Ottawa youth forum will combine art, music and talk
“When people from Nunavut come to Ottawa, it’s challenging”
OTTAWA — If you want to know what urban programs are used by Inuit youth, which ones aren’t, and why, it’s best to go to the source.
After months of preparatory consultations with youth and community organizations and training of young facilitators, the Ottawa Inuit Children’s Centre is set to hold a youth forum this Saturday, Sept. 29, to find out what kinds of services and programs Inuit teens find most useful and whether culture and language influence those decisions.
“I’m very excited to see how many kids show up and what they come up with and what the result will be,” said Rachel Quinn, the OICC’s youth coordinator who was hired to run the forum.
“It will be so great to have so many different community members from different backgrounds coming together, working together to make Ottawa a better place for them.”
But enticing teenagers to attend a day of focus group consultation is no simple task, so Quinn has woven into the program live music and art projects and is offering prizes, free food and transportation to the event which runs from 10:30 a.m. to 3:30 p.m. at Ottawa’s Rideau High School in Vanier.
Charlotte Carleton, 20, a throat-singer, beat-boxer and drummer who grew up in Ottawa, is a facilitator and performer. She and her younger sisters, Abigail and Aneeka, perform mash-ups of traditional and contemporary music in a group called AAC. They will also be teaching participants how to throat sing.
“I’m just hoping for a really good time, for honesty to come out of it—whether it’s what we expect or don’t, as long as it’s honest and it’s what they really feel. That’s what matters,” Carleton said.
The OICC secured a $17,000 grant from the Community Foundation of Ottawa to hold the forum. Some of that money was spent beforehand in pre-consultation and in facilitation training for Inuit youth and cultural training for non-Inuit facilitators.
Four or five dozen Inuit teenagers, aged 12 to 19, are expected to attend the event. In the morning, they will be divided into five or six smaller focus groups—younger and older participants will be grouped separately—to offer opinions and suggestions about the programs and activities they enjoy in Ottawa.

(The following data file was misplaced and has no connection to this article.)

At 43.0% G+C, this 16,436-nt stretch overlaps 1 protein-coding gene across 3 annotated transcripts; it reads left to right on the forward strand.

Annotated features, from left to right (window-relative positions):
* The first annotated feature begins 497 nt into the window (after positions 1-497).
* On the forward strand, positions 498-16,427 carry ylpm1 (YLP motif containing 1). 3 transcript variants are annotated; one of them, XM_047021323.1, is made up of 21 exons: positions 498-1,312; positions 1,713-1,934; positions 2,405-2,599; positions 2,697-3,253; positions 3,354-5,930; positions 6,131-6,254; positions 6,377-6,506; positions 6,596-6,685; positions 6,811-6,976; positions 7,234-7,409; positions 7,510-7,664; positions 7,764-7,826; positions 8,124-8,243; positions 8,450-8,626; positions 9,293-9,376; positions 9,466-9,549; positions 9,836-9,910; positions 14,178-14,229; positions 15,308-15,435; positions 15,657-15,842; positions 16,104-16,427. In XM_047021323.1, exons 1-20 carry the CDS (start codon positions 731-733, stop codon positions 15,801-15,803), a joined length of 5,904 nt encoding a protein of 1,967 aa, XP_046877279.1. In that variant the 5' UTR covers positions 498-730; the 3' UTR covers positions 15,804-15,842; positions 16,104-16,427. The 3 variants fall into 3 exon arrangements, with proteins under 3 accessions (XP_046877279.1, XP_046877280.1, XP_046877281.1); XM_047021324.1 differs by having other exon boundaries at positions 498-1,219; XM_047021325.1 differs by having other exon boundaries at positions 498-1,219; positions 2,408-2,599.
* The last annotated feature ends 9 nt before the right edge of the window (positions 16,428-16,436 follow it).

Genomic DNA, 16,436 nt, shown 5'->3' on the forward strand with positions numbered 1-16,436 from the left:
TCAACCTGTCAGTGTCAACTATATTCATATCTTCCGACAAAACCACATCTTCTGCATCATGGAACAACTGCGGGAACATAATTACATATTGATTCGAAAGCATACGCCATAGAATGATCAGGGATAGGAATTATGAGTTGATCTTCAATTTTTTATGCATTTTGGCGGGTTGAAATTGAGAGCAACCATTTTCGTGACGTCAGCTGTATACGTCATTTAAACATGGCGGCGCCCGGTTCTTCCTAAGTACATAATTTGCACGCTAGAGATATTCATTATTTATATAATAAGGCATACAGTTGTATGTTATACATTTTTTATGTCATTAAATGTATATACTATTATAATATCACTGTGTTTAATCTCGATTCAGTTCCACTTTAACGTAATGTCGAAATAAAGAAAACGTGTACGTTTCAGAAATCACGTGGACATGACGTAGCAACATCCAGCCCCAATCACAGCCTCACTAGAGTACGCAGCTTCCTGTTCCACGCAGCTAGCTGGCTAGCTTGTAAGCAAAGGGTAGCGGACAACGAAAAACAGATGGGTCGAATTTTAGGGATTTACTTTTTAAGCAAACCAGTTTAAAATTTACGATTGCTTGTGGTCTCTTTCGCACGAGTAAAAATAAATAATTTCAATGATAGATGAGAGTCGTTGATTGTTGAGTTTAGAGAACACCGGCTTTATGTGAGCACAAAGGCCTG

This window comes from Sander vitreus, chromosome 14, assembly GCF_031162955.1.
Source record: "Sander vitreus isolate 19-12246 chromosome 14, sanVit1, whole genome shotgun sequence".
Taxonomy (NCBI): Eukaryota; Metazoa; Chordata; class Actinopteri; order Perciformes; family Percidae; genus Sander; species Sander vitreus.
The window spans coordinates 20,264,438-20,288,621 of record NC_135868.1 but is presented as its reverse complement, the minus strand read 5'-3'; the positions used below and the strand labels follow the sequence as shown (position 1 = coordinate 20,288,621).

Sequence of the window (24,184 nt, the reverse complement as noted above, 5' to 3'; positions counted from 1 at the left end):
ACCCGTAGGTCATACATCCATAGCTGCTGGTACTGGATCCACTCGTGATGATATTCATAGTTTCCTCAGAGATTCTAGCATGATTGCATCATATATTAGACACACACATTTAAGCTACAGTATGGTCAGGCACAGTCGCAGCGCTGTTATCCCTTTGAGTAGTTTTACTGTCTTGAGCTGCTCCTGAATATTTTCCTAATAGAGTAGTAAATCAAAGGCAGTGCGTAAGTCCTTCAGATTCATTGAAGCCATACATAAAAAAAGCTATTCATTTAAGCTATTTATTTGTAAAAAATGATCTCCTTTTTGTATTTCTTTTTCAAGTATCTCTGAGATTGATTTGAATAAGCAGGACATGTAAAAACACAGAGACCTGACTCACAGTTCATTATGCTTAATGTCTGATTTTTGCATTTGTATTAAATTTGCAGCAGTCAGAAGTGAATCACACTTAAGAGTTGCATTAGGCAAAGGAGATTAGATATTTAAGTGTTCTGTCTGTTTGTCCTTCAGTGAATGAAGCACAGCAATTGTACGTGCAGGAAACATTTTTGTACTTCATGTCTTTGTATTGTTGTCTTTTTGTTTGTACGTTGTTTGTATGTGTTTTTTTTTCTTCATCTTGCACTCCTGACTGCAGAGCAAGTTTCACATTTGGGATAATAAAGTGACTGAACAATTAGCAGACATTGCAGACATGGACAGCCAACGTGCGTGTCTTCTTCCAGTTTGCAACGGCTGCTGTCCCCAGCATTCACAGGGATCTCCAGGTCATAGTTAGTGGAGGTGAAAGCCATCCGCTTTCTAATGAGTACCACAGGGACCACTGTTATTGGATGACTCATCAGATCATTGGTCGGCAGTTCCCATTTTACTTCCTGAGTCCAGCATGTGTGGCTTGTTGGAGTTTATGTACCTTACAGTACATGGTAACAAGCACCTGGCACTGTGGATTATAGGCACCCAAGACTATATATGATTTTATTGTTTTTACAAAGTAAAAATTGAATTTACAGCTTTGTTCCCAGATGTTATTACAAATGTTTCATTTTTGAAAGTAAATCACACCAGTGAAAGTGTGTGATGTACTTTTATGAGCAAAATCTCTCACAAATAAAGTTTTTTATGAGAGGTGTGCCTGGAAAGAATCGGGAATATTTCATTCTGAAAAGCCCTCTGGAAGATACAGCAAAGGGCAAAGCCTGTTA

The Centre is hoping to find out whether organizations such as Youth Net, Youth Services Bureau, Wabano Aboriginal Health, Ottawa Police Services and the Ottawa school boards, are serving the needs of urban Inuit youth.
If not, they want to know why. Part of the consultation pertains to Inuit language and culture: would Inuktitut and Inuit-specific aspects help increase participation? How important is culture in encouraging Inuit youth to use city programs and services?
“When people from Nunavut come to Ottawa, it’s challenging for them to be in contact with their culture,” Carleton said. “This is why we’re having this youth forum, to see what they need–like Inuktitut classes or maybe they need country food or drop-ins, to be more in touch with their culture.”
“With the Inuit community, we like to engage,” Carleton continued. “We like talking to people. If I have a piece of paper given to me, I’ll forget about it. I need to talk about it. So this forum is going to be good.”
After lunch, artists Heather Campbell, Allison Zakal, Carleton and her brother Mark will help participants transform their morning discussions and ideas into individual and group visual art projects. The afternoon will also feature performances by spoken word artist/rapper Mosha Folger and AAC.
Once the day’s responses have been distilled, OICC will meet with community partners to disseminate the results.
“It’s for a feasibility study. After we get all the answers and we find out what the youth need and want, the partners will look at it together to try to see what’s possible. Are there programs suggested that we can actually do? Is culture important to them and how is it important? What organizations and services might be best to serve the kids who want culturally relevant services,” Quinn said.
“So really, they want to see what can Ottawa do to make this city better for Inuit youth, so they can become successful young people.”
Carleton said a spark is all you need sometimes, to light a lasting fire.
“I think the majority of youth coming are going to be young, 12 to 15,” Carleton said. “They’ll have something to reflect on as they grow. This will give them a reference on how to live healthy. One person, with the right information, can change themselves, can change their families and can live positively.”